A most unusual form of transport to A&E

Friday 18th May 2018 – 11.00am – Murray MacGregor.

A workman who injured his ankles has had a most unusual journey to hospital … in a fire service aerial ladder platform.

West Midlands Ambulance Service was called to Royal Shrewsbury Hospital at about 10.45am on Thursday morning to reports of a man who had fallen on a roof.

An ambulance and a paramedic officer were sent to the scene.

A West Midlands Ambulance Service spokesman said: “On arrival it became apparent that the workman, who was in his 30’s, had not fallen per se.  He told ambulance staff that as he stepped off a ladder onto a plank on the roof, his foot slipped off to the side. As he tried to regain balance he put his other foot down on the plank which also slipped off the side leaving him with two twisted ankles.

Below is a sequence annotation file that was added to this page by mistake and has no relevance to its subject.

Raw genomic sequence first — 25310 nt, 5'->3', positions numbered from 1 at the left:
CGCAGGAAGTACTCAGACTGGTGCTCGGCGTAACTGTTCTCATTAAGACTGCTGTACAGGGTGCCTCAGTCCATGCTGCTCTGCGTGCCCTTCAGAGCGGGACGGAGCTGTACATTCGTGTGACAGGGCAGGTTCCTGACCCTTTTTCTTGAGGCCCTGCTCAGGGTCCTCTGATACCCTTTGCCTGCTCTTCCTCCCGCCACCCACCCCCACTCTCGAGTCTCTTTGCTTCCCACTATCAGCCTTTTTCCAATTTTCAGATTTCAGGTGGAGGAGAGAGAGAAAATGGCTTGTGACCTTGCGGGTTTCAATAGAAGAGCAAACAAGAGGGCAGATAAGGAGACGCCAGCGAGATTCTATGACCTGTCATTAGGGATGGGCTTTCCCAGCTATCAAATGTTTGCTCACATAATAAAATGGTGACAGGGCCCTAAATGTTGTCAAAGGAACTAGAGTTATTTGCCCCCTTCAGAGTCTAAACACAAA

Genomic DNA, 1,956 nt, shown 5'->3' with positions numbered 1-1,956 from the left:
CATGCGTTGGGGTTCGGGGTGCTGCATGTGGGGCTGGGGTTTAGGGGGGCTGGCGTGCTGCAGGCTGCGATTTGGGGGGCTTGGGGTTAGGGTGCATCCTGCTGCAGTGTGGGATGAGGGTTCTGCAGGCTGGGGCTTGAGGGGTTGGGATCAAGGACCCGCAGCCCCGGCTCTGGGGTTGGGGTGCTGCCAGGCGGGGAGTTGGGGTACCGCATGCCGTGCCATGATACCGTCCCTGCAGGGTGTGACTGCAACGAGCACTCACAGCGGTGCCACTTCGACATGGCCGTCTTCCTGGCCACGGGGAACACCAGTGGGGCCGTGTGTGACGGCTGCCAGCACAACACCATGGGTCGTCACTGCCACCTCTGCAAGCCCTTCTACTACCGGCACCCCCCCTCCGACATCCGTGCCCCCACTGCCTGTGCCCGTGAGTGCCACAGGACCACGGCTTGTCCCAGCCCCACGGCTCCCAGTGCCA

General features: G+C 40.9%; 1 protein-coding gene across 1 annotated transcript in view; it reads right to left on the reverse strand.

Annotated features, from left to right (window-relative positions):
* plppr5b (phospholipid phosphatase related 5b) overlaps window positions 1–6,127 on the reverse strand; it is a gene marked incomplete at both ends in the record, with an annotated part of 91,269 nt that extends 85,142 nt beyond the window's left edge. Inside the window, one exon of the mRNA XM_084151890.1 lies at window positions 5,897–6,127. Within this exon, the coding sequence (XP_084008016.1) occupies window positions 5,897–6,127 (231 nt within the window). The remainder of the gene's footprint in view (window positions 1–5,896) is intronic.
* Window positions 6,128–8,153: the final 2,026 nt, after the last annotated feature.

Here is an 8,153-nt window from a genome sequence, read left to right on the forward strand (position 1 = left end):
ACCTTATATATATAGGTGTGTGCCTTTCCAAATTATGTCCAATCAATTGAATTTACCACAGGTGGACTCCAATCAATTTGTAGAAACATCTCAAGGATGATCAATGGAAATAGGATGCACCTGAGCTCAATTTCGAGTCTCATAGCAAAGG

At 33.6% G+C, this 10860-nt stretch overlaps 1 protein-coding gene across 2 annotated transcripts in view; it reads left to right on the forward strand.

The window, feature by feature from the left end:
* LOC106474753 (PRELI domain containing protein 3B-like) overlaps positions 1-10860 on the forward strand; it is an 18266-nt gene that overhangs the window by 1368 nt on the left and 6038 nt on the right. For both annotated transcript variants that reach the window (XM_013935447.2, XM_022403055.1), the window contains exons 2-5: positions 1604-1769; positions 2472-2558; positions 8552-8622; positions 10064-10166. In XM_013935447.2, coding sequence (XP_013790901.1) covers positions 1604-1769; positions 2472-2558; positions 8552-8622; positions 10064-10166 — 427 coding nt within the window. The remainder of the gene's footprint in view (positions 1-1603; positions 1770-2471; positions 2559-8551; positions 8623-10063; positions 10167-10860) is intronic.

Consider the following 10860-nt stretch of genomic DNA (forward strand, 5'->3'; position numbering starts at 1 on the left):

“Ambulance staff requested assistance and Shropshire Fire Service who sent fire engines and the aerial ladder platform.

“While they arrived, ambulance staff splinted the man’s left ankle and provided pain relief.

“The ALP was then used to access the site from the opposite side of the building. The man was then helped onto the platform and lowered to the waiting Ambulance which took the man literally around the corner to A&E.

“It was certainly an unusual form of transport to hospital but shows the excellent teamwork between emergency services.”


Written by officialwmas

West Midlands Ambulance Service (WMAS) covers a geographical area of approximately 5,000 square miles and serves a population of 5.6 million people living in Shropshire, Herefordshire, Worcestershire, Coventry & Warwickshire, Staffordshire and the Birmingham & the Black Country conurbation. The Trust has a total number of 4000 members of staff and uses 864 vehicles.

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